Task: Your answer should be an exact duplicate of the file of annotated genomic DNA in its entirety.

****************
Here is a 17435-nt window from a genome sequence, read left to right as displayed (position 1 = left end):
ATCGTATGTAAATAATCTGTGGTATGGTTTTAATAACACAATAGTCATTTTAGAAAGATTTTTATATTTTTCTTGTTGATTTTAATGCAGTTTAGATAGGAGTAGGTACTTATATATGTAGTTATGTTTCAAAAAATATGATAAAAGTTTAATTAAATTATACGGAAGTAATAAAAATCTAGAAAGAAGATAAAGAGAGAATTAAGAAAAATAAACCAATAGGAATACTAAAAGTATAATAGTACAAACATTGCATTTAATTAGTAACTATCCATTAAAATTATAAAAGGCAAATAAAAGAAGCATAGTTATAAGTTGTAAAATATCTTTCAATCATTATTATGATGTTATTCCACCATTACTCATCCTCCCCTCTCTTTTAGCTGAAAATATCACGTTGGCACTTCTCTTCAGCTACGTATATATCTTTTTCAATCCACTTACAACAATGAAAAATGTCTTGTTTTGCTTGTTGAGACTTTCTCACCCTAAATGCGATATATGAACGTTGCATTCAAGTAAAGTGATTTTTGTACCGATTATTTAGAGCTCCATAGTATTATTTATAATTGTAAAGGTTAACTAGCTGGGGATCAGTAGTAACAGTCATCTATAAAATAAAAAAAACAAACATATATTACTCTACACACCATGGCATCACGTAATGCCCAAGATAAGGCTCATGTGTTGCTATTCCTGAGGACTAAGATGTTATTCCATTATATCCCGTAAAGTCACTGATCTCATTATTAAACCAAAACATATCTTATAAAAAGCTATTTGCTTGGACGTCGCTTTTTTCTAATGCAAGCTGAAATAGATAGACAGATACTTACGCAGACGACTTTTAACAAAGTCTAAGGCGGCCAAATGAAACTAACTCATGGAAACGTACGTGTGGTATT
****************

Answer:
Here is a 17435-nt window from a genome sequence, read left to right as displayed (position 1 = left end):
ATCGTATGTAAATAATCTGTGGTATGGTTTTAATAACACAATAGTCATTTTAGAAAGATTTTTATATTTTTCTTGTTGATTTTAATGCAGTTTAGATAGGAGTAGGTACTTATATATGTAGTTATGTTTCAAAAAATATGATAAAAGTTTAATTAAATTATACGGAAGTAATAAAAATCTAGAAAGAAGATAAAGAGAGAATTAAGAAAAATAAACCAATAGGAATACTAAAAGTATAATAGTACAAACATTGCATTTAATTAGTAACTATCCATTAAAATTATAAAAGGCAAATAAAAGAAGCATAGTTATAAGTTGTAAAATATCTTTCAATCATTATTATGATGTTATTCCACCATTACTCATCCTCCCCTCTCTTTTAGCTGAAAATATCACGTTGGCACTTCTCTTCAGCTACGTATATATCTTTTTCAATCCACTTACAACAATGAAAAATGTCTTGTTTTGCTTGTTGAGACTTTCTCACCCTAAATGCGATATATGAACGTTGCATTCAAGTAAAGTGATTTTTGTACCGATTATTTAGAGCTCCATAGTATTATTTATAATTGTAAAGGTTAACTAGCTGGGGATCAGTAGTAACAGTCATCTATAAAATAAAAAAAACAAACATATATTACTCTACACACCATGGCATCACGTAATGCCCAAGATAAGGCTCATGTGTTGCTATTCCTGAGGACTAAGATGTTATTCCATTATATCCCGTAAAGTCACTGATCTCATTATTAAACCAAAACATATCTTATAAAAAGCTATTTGCTTGGACGTCGCTTTTTTCTAATGCAAGCTGAAATAGATAGACAGATACTTACGCAGACGACTTTTAACAAAGTCTAAGGCGGCCAAATGAAACTAACTCATGGAAACGTACGTGTGGTATT